“You need to put your foot down!”
No matter how much I think it, say it or feel it, the words never seem to morph into action.
Every time we stop, the kids just sit on their bikes as if they were lawn chairs. The training wheels keep them balanced.
Why would they pay any attention to me, their mother? I'm just trailing along behind on our commute one-half-mile to day camp as they buzz along the sidewalk – the tiny third and fourth wheels branching off their bikes' rear tires scraping against the ground like nails against a chalkboard.
The sound reminds me of yet another failure as a parent: My kids – ages 8 going on 9, and 5 going on 25 – don't know how to ride their bikes.
Not that I haven't tried to rationalize my inaction in this area:
“Maybe they're just not ready.”
Or “They're just not interested.”
Or “We live on a high-traffic road.”
There is also my favorite: “The dog ate their helmets.”
That one was good for a least three weeks of blissful inaction until I got around to visiting the sporting goods store.
Once I run out of Perfectly Legitimate ExcusesTM, I just shift the blame.
“Isn't it the father's job to teach the kids how to ride bikes?”
Oh ye of shirking feminism.
The truth is, I am scared.
I don't remember when the training wheels came off my bike. I don't know if I was five or seven or nine. Memory has a way a minimizing some stuff and magnifying others.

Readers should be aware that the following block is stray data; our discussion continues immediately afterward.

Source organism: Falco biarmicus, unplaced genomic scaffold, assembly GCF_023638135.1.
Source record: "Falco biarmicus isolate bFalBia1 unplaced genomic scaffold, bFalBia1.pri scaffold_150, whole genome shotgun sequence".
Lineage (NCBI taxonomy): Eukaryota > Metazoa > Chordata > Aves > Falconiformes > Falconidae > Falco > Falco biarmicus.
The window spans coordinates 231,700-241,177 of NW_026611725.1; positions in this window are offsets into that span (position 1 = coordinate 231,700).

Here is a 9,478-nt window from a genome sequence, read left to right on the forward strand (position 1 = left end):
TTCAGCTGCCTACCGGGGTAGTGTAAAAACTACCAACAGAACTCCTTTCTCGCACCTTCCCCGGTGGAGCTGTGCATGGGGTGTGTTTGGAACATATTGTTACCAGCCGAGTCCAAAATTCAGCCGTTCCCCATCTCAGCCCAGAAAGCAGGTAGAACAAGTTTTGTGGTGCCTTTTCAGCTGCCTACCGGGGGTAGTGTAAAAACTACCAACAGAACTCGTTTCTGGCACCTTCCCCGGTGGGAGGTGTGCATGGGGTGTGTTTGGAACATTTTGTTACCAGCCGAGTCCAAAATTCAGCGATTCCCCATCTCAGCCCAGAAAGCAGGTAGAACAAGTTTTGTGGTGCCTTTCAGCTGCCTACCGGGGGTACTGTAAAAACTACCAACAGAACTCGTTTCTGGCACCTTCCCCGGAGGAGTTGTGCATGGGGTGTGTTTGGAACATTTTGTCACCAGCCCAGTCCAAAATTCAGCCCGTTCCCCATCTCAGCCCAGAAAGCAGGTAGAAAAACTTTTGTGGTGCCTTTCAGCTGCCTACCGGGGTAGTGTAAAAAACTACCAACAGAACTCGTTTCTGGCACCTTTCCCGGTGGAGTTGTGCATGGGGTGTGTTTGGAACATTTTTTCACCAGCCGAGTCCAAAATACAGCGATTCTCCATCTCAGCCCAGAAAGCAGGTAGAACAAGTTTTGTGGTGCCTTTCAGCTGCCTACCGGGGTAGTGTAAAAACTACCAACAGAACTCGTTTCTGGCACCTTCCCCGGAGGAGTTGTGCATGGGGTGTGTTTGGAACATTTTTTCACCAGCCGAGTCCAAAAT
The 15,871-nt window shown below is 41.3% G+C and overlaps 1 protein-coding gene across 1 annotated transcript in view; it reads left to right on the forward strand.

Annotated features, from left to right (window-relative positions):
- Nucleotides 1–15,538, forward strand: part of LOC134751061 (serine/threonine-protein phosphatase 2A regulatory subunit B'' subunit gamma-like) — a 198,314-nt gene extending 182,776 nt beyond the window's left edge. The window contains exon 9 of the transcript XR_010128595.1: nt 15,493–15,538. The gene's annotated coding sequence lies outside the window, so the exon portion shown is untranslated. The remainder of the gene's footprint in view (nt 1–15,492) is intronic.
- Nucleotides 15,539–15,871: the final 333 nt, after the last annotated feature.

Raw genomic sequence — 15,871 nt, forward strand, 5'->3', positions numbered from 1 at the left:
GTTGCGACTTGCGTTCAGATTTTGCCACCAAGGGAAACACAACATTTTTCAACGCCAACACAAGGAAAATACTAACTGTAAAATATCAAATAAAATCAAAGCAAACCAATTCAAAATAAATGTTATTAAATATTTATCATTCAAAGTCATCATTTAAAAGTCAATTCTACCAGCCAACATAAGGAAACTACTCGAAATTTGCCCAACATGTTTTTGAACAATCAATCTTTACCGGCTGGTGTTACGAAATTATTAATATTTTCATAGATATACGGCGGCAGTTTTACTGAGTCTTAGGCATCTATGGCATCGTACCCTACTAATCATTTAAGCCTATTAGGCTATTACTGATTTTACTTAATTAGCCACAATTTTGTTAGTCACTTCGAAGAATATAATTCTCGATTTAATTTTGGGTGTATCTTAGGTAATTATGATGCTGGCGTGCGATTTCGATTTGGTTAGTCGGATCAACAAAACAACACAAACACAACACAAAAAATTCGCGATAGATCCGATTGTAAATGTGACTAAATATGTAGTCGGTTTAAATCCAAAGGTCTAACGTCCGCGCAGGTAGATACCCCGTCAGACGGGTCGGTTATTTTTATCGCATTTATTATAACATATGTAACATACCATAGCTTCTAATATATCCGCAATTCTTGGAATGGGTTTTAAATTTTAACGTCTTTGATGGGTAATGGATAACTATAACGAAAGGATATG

I do remember falling a lot until I managed to muster enough courage and speed to balance. I remember scraped knees and ankles. I remember pants getting caught in chains.
I also remember the summer a kid got hit by a car and died. At least I remember my mom telling me about it, and reminding me to be careful out there. I thought helmets were weird; my kids think people not wearing helmets is weird. At least that's an improvement.
But I wasn't scared back then. I barely even thought about how my blue Schwinn alloy 10-speed changed my life.
That bike meant freedom. It expanded the diameter of my world by 10s of miles each year as I got taller, stronger and more reliable in traffic.
It wasn't until I was a parent, driving along the narrow, winding back roads of my childhood bike commutes, that I wondered how, exactly, had my parents let me ride alone there with all the hidden driveways, blind curves and joy-riding, newly-licensed teen drivers?
Things weren't really different back then.
Sure, there are more cars and more distractions in those cars, but accidents have always happened and we have more safety features built into our lives than ever before to protect ourselves against them.
Getting over all the what-ifs is hard.
It's not as if I'd be letting The Champ drive his tiny Spider-Man two-wheeler down the center of a freeway once the training wheels come off. It's just that I know, eventually, I won't be trailing behind to give them pointers.
Eventually I will have to stop dragging my feet, and allow them to pick up theirs.